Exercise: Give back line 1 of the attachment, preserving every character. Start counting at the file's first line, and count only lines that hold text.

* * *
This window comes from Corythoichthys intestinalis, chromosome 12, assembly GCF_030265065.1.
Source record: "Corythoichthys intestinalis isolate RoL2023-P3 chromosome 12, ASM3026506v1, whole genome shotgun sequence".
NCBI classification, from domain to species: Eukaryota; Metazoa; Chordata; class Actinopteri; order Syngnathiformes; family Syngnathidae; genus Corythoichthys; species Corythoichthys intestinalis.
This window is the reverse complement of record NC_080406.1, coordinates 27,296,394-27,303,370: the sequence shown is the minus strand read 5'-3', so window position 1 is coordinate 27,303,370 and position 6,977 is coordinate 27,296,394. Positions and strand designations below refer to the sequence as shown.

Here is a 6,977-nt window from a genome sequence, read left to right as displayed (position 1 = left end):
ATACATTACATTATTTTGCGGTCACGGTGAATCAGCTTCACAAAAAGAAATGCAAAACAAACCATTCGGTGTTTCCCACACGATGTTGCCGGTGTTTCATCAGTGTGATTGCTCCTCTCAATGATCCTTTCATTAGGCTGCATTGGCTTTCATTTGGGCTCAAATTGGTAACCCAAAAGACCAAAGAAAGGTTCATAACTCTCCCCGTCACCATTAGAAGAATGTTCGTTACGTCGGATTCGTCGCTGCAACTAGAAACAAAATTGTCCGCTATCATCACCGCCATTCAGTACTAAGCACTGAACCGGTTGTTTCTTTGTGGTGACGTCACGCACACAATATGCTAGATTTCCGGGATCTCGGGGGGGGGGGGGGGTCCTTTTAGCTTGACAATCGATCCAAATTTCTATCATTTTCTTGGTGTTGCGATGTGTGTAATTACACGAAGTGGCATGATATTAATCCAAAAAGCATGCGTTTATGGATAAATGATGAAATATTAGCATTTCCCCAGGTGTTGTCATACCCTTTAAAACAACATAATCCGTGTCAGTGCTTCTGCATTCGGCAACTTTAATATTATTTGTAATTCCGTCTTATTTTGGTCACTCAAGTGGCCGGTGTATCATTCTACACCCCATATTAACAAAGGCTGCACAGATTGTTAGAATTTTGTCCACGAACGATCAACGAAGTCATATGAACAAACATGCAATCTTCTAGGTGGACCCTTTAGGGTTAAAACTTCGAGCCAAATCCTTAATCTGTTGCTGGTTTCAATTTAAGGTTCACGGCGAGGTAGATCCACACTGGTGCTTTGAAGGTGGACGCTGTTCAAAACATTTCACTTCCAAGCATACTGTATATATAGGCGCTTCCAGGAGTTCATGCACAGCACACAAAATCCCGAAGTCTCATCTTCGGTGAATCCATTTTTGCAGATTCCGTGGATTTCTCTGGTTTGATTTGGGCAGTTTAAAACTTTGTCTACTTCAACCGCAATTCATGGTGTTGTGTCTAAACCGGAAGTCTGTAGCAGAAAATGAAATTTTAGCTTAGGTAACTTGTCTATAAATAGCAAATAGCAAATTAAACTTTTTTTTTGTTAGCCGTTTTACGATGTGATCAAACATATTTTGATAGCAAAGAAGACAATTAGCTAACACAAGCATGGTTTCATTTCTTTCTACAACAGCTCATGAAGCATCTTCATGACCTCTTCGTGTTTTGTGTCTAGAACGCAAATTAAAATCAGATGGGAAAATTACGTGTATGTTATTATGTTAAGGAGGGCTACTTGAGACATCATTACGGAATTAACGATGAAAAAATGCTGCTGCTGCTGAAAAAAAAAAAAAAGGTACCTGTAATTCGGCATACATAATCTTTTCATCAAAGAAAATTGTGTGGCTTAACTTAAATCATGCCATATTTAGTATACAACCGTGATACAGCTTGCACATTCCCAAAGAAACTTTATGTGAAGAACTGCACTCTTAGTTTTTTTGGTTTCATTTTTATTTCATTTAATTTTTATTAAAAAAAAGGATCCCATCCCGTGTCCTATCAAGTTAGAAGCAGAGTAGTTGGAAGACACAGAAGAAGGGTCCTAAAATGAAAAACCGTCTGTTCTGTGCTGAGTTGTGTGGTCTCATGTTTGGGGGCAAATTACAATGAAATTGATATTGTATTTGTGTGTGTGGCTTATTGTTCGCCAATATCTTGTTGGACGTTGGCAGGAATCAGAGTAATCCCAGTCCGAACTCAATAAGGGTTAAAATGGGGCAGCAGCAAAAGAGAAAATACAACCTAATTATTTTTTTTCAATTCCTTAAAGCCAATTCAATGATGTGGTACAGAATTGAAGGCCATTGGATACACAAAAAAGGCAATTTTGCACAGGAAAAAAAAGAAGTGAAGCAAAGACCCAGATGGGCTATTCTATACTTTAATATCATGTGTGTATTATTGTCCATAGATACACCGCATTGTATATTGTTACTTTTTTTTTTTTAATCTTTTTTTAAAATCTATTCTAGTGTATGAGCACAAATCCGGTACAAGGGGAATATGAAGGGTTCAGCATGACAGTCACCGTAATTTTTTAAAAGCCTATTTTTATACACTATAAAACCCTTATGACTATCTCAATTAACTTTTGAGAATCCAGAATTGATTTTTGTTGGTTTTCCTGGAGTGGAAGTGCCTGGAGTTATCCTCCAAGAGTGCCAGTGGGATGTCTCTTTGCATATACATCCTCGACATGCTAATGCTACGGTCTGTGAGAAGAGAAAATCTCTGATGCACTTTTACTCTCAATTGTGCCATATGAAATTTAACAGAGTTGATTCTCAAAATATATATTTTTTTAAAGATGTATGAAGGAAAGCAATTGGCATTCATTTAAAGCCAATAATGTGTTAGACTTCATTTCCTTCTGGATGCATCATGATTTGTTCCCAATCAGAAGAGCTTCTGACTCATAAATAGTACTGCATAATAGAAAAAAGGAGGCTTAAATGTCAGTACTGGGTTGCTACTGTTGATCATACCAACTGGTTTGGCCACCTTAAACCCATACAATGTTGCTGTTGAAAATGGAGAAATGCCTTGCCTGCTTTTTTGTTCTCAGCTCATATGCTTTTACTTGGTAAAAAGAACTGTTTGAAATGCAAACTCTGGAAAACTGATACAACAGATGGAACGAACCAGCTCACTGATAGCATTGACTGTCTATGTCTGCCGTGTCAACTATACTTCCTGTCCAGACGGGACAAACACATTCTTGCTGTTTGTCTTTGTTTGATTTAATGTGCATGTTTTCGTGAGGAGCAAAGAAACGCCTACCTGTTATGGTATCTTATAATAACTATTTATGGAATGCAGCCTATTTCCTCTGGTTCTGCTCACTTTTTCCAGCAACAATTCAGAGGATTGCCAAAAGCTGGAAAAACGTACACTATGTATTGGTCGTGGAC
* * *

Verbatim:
This window comes from Corythoichthys intestinalis, chromosome 12, assembly GCF_030265065.1.